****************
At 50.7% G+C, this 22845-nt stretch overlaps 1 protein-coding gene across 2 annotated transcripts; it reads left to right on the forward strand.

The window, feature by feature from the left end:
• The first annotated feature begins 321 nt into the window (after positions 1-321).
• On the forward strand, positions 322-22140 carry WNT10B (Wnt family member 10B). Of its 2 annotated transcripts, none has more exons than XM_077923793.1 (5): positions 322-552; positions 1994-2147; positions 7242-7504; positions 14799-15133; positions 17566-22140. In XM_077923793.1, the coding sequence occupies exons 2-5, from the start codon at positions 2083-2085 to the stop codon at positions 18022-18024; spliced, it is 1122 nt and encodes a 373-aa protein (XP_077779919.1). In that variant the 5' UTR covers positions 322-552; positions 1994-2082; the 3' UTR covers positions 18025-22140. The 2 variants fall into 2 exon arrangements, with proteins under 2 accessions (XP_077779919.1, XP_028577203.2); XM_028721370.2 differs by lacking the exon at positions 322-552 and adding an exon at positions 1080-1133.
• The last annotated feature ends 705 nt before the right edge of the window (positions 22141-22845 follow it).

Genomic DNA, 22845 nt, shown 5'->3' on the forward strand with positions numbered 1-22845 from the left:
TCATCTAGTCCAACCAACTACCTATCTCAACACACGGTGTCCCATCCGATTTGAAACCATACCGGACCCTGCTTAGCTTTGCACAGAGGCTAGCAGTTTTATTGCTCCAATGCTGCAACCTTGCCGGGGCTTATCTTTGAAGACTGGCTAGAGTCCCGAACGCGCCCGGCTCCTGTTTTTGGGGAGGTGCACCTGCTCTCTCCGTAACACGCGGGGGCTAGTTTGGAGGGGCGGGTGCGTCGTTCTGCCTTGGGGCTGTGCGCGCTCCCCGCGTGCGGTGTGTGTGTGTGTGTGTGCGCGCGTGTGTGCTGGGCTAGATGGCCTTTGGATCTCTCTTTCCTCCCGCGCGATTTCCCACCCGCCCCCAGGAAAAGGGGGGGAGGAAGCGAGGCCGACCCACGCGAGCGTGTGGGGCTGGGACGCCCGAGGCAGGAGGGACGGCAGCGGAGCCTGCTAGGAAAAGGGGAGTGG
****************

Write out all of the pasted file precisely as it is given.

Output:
At 50.7% G+C, this 22845-nt stretch overlaps 1 protein-coding gene across 2 annotated transcripts; it reads left to right on the forward strand.

The window, feature by feature from the left end:
• The first annotated feature begins 321 nt into the window (after positions 1-321).
• On the forward strand, positions 322-22140 carry WNT10B (Wnt family member 10B). Of its 2 annotated transcripts, none has more exons than XM_077923793.1 (5): positions 322-552; positions 1994-2147; positions 7242-7504; positions 14799-15133; positions 17566-22140. In XM_077923793.1, the coding sequence occupies exons 2-5, from the start codon at positions 2083-2085 to the stop codon at positions 18022-18024; spliced, it is 1122 nt and encodes a 373-aa protein (XP_077779919.1). In that variant the 5' UTR covers positions 322-552; positions 1994-2082; the 3' UTR covers positions 18025-22140. The 2 variants fall into 2 exon arrangements, with proteins under 2 accessions (XP_077779919.1, XP_028577203.2); XM_028721370.2 differs by lacking the exon at positions 322-552 and adding an exon at positions 1080-1133.
• The last annotated feature ends 705 nt before the right edge of the window (positions 22141-22845 follow it).

Genomic DNA, 22845 nt, shown 5'->3' on the forward strand with positions numbered 1-22845 from the left:
TCATCTAGTCCAACCAACTACCTATCTCAACACACGGTGTCCCATCCGATTTGAAACCATACCGGACCCTGCTTAGCTTTGCACAGAGGCTAGCAGTTTTATTGCTCCAATGCTGCAACCTTGCCGGGGCTTATCTTTGAAGACTGGCTAGAGTCCCGAACGCGCCCGGCTCCTGTTTTTGGGGAGGTGCACCTGCTCTCTCCGTAACACGCGGGGGCTAGTTTGGAGGGGCGGGTGCGTCGTTCTGCCTTGGGGCTGTGCGCGCTCCCCGCGTGCGGTGTGTGTGTGTGTGTGTGCGCGCGTGTGTGCTGGGCTAGATGGCCTTTGGATCTCTCTTTCCTCCCGCGCGATTTCCCACCCGCCCCCAGGAAAAGGGGGGGAGGAAGCGAGGCCGACCCACGCGAGCGTGTGGGGCTGGGACGCCCGAGGCAGGAGGGACGGCAGCGGAGCCTGCTAGGAAAAGGGGAGTGG